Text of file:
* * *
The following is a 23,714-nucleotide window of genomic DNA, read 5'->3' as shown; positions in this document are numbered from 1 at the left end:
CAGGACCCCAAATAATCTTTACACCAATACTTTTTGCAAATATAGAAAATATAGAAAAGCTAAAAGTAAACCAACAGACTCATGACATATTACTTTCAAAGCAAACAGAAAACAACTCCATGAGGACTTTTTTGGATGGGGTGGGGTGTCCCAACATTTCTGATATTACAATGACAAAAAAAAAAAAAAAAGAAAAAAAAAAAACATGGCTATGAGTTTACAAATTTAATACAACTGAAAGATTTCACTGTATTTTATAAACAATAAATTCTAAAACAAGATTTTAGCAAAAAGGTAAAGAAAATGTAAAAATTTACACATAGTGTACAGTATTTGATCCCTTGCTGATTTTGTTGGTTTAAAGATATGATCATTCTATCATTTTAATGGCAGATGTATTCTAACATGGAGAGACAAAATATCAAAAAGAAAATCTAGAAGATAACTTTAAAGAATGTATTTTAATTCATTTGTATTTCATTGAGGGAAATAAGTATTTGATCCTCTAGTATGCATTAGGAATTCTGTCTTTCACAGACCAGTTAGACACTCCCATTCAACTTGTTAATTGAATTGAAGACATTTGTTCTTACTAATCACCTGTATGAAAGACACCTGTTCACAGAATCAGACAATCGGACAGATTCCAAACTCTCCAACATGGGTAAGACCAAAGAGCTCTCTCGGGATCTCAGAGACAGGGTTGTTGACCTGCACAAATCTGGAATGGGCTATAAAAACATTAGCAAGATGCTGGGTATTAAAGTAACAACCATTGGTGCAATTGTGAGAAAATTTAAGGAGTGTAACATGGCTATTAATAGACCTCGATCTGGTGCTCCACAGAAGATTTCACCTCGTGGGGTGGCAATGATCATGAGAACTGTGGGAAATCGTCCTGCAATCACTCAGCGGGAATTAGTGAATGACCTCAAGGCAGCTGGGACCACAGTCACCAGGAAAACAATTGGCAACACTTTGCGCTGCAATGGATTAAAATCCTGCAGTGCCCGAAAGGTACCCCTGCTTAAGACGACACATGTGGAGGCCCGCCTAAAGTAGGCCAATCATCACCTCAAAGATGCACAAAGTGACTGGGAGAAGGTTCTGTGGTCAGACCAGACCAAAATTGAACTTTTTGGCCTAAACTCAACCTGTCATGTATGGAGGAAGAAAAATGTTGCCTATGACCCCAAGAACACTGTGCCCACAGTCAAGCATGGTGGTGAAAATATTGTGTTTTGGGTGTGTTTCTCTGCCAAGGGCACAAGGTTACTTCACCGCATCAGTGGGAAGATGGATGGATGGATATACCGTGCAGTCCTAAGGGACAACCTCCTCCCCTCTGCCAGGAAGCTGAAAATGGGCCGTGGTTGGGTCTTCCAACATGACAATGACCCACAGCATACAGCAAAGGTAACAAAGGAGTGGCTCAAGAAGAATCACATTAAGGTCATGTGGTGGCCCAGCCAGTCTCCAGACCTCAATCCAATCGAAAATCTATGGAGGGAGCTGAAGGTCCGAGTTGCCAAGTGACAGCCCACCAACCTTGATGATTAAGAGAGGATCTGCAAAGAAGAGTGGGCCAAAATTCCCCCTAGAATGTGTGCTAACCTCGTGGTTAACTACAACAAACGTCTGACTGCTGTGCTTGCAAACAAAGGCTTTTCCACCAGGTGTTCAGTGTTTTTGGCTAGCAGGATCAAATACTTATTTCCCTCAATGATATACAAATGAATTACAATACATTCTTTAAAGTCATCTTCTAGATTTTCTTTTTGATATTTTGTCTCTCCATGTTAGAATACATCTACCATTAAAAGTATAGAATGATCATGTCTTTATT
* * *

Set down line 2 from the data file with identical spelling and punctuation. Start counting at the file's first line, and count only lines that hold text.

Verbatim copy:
CAGGACCCCAAATAATCTTTACACCAATACTTTTTGCAAATATAGAAAATATAGAAAAGCTAAAAGTAAACCAACAGACTCATGACATATTACTTTCAAAGCAAACAGAAAACAACTCCATGAGGACTTTTTTGGATGGGGTGGGGTGTCCCAACATTTCTGATATTACAATGACAAAAAAAAAAAAAAAAGAAAAAAAAAAAACATGGCTATGAGTTTACAAATTTAATACAACTGAAAGATTTCACTGTATTTTATAAACAATAAATTCTAAAACAAGATTTTAGCAAAAAGGTAAAGAAAATGTAAAAATTTACACATAGTGTACAGTATTTGATCCCTTGCTGATTTTGTTGGTTTAAAGATATGATCATTCTATCATTTTAATGGCAGATGTATTCTAACATGGAGAGACAAAATATCAAAAAGAAAATCTAGAAGATAACTTTAAAGAATGTATTTTAATTCATTTGTATTTCATTGAGGGAAATAAGTATTTGATCCTCTAGTATGCATTAGGAATTCTGTCTTTCACAGACCAGTTAGACACTCCCATTCAACTTGTTAATTGAATTGAAGACATTTGTTCTTACTAATCACCTGTATGAAAGACACCTGTTCACAGAATCAGACAATCGGACAGATTCCAAACTCTCCAACATGGGTAAGACCAAAGAGCTCTCTCGGGATCTCAGAGACAGGGTTGTTGACCTGCACAAATCTGGAATGGGCTATAAAAACATTAGCAAGATGCTGGGTATTAAAGTAACAACCATTGGTGCAATTGTGAGAAAATTTAAGGAGTGTAACATGGCTATTAATAGACCTCGATCTGGTGCTCCACAGAAGATTTCACCTCGTGGGGTGGCAATGATCATGAGAACTGTGGGAAATCGTCCTGCAATCACTCAGCGGGAATTAGTGAATGACCTCAAGGCAGCTGGGACCACAGTCACCAGGAAAACAATTGGCAACACTTTGCGCTGCAATGGATTAAAATCCTGCAGTGCCCGAAAGGTACCCCTGCTTAAGACGACACATGTGGAGGCCCGCCTAAAGTAGGCCAATCATCACCTCAAAGATGCACAAAGTGACTGGGAGAAGGTTCTGTGGTCAGACCAGACCAAAATTGAACTTTTTGGCCTAAACTCAACCTGTCATGTATGGAGGAAGAAAAATGTTGCCTATGACCCCAAGAACACTGTGCCCACAGTCAAGCATGGTGGTGAAAATATTGTGTTTTGGGTGTGTTTCTCTGCCAAGGGCACAAGGTTACTTCACCGCATCAGTGGGAAGATGGATGGATGGATATACCGTGCAGTCCTAAGGGACAACCTCCTCCCCTCTGCCAGGAAGCTGAAAATGGGCCGTGGTTGGGTCTTCCAACATGACAATGACCCACAGCATACAGCAAAGGTAACAAAGGAGTGGCTCAAGAAGAATCACATTAAGGTCATGTGGTGGCCCAGCCAGTCTCCAGACCTCAATCCAATCGAAAATCTATGGAGGGAGCTGAAGGTCCGAGTTGCCAAGTGACAGCCCACCAACCTTGATGATTAAGAGAGGATCTGCAAAGAAGAGTGGGCCAAAATTCCCCCTAGAATGTGTGCTAACCTCGTGGTTAACTACAACAAACGTCTGACTGCTGTGCTTGCAAACAAAGGCTTTTCCACCAGGTGTTCAGTGTTTTTGGCTAGCAGGATCAAATACTTATTTCCCTCAATGATATACAAATGAATTACAATACATTCTTTAAAGTCATCTTCTAGATTTTCTTTTTGATATTTTGTCTCTCCATGTTAGAATACATCTACCATTAAAAGTATAGAATGATCATGTCTTTATT